After a few days of fishing higher up in the mountains, we arrived at a second fishing location. Our journey out of the first camping spot was long and arduous, filled with potholes, winding roads, and teetering cliff ledges. What a relief it was to arrive at asphalt and hear the hum of our tires, compared to the thudding miles of gravel. We parked within a hidden patch of trees next to the river we wanted to fish for the next few days, unloaded our gear, and put our feet up to relax. After a few minutes a curious smell wafted up our unsuspecting nostrils. At first, it was faint. Soon thereafter a monumental stink arrived, invading our campsite with the reckoning not found at even the smelliest of garbage cans. This unbelievable aroma was a mixture of old tacos and dead bodies. Believe me, it was not pleasant. We spent the next few hours searching around our campsite for the dead animal that caused this ungodly stink. To our dismay, we could not find the source of the smell and eventually our sense of smell dwindled out like the setting sun.
The next morning, e ignored the tainted air and headed out to a new area of river. Under the guidance of my good friend Danica, we followed directions that ultimately had me trying to use the truck as a rock climber. With our parking spot securely positioned over a boulder, I loaded up the Fishpond Thunderhead Sling with water (beer) and hit the trail. I’ll tell you something, wearing Simms Guide Pant Waders in 30+ degree Celsius weather is not something smart people do. Smart people wear neoprene socks, wading boots, and shorts. Luckily, I am on the other spectrum of smart and decided to turn my pants into a Swedish sauna.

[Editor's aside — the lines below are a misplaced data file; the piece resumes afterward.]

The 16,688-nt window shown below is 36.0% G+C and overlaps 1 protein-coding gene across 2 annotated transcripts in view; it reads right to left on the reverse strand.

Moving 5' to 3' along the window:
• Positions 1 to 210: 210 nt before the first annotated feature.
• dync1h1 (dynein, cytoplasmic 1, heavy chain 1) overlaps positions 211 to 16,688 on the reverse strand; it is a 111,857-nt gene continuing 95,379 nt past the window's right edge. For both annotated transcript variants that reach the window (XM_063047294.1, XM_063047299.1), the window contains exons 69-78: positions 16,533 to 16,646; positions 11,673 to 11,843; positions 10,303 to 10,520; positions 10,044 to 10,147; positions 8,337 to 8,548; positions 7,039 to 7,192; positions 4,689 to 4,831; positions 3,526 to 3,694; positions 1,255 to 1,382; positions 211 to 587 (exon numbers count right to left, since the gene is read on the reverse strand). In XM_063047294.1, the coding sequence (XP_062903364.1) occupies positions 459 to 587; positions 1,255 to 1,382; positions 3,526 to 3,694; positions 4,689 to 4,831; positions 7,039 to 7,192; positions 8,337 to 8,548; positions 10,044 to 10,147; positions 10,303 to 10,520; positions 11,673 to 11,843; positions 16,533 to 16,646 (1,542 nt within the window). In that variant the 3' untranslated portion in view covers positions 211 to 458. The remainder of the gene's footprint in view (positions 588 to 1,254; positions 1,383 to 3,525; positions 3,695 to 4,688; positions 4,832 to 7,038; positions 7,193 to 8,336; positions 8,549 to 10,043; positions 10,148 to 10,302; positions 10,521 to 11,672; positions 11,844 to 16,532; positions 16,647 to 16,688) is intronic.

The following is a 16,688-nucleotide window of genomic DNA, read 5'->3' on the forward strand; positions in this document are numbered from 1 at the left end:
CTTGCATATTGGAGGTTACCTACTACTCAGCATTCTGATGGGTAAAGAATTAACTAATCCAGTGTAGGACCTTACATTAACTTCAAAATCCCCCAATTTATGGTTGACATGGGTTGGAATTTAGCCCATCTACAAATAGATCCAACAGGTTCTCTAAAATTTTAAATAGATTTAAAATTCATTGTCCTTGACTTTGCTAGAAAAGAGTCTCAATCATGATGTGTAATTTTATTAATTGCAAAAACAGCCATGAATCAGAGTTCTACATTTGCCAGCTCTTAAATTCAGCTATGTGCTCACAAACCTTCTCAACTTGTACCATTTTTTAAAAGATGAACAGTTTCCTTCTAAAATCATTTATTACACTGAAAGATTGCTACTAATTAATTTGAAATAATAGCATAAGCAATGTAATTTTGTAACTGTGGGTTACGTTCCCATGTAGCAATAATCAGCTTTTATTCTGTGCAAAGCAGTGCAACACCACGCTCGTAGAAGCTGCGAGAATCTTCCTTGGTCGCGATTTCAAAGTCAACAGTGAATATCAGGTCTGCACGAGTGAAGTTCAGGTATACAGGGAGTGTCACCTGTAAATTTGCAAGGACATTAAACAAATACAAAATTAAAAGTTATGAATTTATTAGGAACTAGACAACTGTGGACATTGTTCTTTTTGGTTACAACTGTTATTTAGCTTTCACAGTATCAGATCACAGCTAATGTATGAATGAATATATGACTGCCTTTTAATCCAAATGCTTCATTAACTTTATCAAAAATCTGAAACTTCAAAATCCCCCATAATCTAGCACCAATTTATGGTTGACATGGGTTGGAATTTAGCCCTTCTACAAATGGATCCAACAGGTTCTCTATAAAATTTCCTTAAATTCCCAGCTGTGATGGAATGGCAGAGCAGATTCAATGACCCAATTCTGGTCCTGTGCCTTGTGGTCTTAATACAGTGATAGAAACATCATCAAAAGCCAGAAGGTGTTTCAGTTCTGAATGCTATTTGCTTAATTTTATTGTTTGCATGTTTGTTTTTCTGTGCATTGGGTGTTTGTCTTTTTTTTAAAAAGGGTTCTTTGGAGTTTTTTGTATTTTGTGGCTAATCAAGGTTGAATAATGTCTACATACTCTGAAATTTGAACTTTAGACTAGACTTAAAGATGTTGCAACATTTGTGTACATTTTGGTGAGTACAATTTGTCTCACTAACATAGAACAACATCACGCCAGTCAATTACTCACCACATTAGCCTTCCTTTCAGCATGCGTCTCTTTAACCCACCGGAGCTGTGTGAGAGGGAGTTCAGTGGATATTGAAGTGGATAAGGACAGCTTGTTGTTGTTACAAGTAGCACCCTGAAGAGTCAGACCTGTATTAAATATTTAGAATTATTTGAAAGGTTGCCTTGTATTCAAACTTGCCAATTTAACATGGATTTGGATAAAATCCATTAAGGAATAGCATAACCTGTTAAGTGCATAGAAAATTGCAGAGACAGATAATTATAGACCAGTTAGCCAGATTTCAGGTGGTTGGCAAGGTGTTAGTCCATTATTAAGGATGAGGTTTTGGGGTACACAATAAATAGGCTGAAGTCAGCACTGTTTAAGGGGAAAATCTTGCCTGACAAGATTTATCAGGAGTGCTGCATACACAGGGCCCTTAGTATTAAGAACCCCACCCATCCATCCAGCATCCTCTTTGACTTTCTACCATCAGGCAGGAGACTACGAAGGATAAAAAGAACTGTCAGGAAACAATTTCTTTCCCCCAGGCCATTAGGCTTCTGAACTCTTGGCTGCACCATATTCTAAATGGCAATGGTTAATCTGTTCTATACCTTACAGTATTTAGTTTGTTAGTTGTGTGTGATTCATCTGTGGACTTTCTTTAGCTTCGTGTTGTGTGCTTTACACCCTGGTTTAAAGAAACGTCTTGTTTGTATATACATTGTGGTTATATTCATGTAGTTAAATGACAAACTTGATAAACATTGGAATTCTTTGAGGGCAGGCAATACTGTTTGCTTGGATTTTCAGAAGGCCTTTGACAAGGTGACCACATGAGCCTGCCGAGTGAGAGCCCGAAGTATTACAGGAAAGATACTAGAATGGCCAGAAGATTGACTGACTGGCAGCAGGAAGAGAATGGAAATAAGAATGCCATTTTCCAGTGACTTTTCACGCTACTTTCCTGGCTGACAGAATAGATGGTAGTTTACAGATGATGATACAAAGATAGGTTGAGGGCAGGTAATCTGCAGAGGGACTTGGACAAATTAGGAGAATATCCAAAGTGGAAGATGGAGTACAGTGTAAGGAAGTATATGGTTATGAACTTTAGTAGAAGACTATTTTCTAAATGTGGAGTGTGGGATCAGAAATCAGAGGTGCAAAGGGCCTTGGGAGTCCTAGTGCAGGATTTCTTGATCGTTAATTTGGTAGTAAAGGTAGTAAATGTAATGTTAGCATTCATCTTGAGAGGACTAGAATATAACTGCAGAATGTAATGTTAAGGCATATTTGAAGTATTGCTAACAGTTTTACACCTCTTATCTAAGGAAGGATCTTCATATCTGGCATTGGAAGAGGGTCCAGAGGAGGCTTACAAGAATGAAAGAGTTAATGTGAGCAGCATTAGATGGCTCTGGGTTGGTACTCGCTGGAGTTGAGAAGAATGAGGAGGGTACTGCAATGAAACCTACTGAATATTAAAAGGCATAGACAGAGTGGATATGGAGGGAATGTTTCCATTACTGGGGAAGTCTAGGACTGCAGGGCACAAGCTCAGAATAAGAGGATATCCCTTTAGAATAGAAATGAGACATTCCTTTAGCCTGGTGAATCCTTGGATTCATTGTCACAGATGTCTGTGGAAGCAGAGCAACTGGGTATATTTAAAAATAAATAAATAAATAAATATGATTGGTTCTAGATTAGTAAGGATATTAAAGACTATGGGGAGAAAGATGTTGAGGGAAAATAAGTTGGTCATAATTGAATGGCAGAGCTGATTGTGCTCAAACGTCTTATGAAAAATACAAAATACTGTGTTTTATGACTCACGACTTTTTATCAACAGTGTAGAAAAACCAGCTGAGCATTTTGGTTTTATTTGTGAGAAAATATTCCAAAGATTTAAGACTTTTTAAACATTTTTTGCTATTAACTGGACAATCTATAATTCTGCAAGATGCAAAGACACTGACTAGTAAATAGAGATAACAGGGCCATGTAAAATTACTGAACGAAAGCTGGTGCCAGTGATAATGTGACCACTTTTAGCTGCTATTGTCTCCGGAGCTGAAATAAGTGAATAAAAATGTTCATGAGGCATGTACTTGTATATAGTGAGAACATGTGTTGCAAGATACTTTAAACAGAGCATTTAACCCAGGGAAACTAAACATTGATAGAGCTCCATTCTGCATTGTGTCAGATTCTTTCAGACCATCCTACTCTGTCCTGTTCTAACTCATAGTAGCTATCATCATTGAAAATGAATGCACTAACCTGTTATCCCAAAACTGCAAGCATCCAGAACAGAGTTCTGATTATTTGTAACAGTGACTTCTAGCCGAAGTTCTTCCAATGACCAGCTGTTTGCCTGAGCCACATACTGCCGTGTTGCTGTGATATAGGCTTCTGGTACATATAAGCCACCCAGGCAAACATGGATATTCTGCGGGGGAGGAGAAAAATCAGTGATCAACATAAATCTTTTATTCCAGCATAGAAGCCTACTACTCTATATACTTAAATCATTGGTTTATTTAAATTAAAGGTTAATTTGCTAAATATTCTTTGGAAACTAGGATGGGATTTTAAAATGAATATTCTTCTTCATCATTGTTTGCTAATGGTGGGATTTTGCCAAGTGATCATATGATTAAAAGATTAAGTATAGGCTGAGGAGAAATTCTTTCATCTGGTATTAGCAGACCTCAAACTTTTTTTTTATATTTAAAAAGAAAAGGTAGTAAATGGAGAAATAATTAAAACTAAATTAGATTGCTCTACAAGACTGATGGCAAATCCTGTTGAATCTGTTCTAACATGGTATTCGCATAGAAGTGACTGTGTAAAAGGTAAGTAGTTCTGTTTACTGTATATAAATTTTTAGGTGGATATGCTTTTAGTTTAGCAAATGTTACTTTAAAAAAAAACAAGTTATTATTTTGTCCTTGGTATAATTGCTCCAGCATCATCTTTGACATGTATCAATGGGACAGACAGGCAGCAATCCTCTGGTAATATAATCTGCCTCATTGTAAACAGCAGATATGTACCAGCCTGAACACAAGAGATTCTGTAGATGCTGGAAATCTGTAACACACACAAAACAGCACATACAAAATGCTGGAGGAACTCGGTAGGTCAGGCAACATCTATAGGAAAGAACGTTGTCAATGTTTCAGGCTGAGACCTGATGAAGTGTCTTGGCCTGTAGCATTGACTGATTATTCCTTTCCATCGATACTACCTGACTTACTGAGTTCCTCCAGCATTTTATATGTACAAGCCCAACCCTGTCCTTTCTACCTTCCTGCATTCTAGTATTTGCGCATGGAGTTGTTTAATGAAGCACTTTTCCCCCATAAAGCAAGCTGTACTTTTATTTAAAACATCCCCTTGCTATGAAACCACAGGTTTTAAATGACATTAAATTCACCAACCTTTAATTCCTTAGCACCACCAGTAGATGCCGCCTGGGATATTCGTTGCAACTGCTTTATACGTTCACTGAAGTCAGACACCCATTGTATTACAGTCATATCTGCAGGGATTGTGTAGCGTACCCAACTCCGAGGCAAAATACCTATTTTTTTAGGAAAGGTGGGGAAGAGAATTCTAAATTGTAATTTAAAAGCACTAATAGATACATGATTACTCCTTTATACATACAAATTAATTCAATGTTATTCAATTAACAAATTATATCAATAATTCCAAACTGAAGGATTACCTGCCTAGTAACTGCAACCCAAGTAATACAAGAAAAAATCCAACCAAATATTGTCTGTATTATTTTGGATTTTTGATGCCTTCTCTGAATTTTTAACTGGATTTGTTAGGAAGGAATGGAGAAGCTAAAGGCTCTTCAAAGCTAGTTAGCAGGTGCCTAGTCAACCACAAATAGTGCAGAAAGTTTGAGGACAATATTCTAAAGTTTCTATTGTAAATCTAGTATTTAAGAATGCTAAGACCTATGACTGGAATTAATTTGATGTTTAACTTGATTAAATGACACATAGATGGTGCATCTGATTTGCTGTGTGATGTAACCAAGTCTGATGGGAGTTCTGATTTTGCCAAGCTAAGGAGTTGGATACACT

Arriving at the river we came face to face with those pools that keep you up at night. The ones that people on Instagram write crappy poetry about, containing lines like “the deep hues of green and blue swirled majestically, burning a hole into my stupid head.” Or, something to that effect. We hopped off the bank and I dipped my hat in the water to cool down. The heat felt unbearable, and the hot tub I’d created in my waders wasn’t helping. I gave my Ross Reel a bath to clean of the dust, rolled out some new 6x tippet, and tied on a beautiful size 14 parachute Adams. I drifted my fly along the edge of the current, right along a rock bank where the trout can hide. Cast after cast yielded stunning cutthroat trout, all of which looked mystified by the glorious womb broom that glimmered along my upper lip. Once the first few poetic pools had been pillaged for their treasures, we continued upstream.